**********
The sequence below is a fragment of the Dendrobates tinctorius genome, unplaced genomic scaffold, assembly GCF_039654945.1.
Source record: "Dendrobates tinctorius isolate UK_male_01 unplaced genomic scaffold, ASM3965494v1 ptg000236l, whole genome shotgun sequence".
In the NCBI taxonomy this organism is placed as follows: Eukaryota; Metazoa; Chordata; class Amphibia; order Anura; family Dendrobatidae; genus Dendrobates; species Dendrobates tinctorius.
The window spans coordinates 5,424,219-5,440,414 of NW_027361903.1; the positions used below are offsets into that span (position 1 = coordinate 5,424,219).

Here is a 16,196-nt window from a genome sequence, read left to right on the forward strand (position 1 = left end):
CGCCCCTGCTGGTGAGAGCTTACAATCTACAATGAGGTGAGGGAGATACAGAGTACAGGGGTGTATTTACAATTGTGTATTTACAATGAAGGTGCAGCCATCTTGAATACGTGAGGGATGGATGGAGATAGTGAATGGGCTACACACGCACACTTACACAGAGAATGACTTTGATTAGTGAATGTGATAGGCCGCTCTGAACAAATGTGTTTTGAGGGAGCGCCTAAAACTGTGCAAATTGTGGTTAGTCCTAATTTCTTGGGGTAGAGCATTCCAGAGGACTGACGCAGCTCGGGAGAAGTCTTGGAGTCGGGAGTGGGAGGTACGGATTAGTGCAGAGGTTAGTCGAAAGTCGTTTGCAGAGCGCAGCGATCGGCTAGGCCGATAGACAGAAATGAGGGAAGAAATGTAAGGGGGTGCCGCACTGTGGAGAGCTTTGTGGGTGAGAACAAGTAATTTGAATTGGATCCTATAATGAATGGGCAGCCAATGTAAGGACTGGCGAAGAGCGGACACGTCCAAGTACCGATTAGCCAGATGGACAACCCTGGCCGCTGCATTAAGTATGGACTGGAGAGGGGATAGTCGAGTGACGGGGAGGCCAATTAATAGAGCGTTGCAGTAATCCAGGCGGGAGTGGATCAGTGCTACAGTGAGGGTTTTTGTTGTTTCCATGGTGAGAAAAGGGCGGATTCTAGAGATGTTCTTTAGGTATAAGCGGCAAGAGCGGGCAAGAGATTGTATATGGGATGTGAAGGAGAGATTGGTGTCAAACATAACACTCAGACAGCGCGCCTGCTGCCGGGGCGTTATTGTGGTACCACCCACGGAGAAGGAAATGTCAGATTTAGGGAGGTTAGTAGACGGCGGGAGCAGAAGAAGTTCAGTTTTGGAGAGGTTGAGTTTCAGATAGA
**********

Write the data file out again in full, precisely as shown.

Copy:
The sequence below is a fragment of the Dendrobates tinctorius genome, unplaced genomic scaffold, assembly GCF_039654945.1.
Source record: "Dendrobates tinctorius isolate UK_male_01 unplaced genomic scaffold, ASM3965494v1 ptg000236l, whole genome shotgun sequence".
In the NCBI taxonomy this organism is placed as follows: Eukaryota; Metazoa; Chordata; class Amphibia; order Anura; family Dendrobatidae; genus Dendrobates; species Dendrobates tinctorius.
The window spans coordinates 5,424,219-5,440,414 of NW_027361903.1; the positions used below are offsets into that span (position 1 = coordinate 5,424,219).

Here is a 16,196-nt window from a genome sequence, read left to right on the forward strand (position 1 = left end):
CGCCCCTGCTGGTGAGAGCTTACAATCTACAATGAGGTGAGGGAGATACAGAGTACAGGGGTGTATTTACAATTGTGTATTTACAATGAAGGTGCAGCCATCTTGAATACGTGAGGGATGGATGGAGATAGTGAATGGGCTACACACGCACACTTACACAGAGAATGACTTTGATTAGTGAATGTGATAGGCCGCTCTGAACAAATGTGTTTTGAGGGAGCGCCTAAAACTGTGCAAATTGTGGTTAGTCCTAATTTCTTGGGGTAGAGCATTCCAGAGGACTGACGCAGCTCGGGAGAAGTCTTGGAGTCGGGAGTGGGAGGTACGGATTAGTGCAGAGGTTAGTCGAAAGTCGTTTGCAGAGCGCAGCGATCGGCTAGGCCGATAGACAGAAATGAGGGAAGAAATGTAAGGGGGTGCCGCACTGTGGAGAGCTTTGTGGGTGAGAACAAGTAATTTGAATTGGATCCTATAATGAATGGGCAGCCAATGTAAGGACTGGCGAAGAGCGGACACGTCCAAGTACCGATTAGCCAGATGGACAACCCTGGCCGCTGCATTAAGTATGGACTGGAGAGGGGATAGTCGAGTGACGGGGAGGCCAATTAATAGAGCGTTGCAGTAATCCAGGCGGGAGTGGATCAGTGCTACAGTGAGGGTTTTTGTTGTTTCCATGGTGAGAAAAGGGCGGATTCTAGAGATGTTCTTTAGGTATAAGCGGCAAGAGCGGGCAAGAGATTGTATATGGGATGTGAAGGAGAGATTGGTGTCAAACATAACACTCAGACAGCGCGCCTGCTGCCGGGGCGTTATTGTGGTACCACCCACGGAGAAGGAAATGTCAGATTTAGGGAGGTTAGTAGACGGCGGGAGCAGAAGAAGTTCAGTTTTGGAGAGGTTGAGTTTCAGATAGA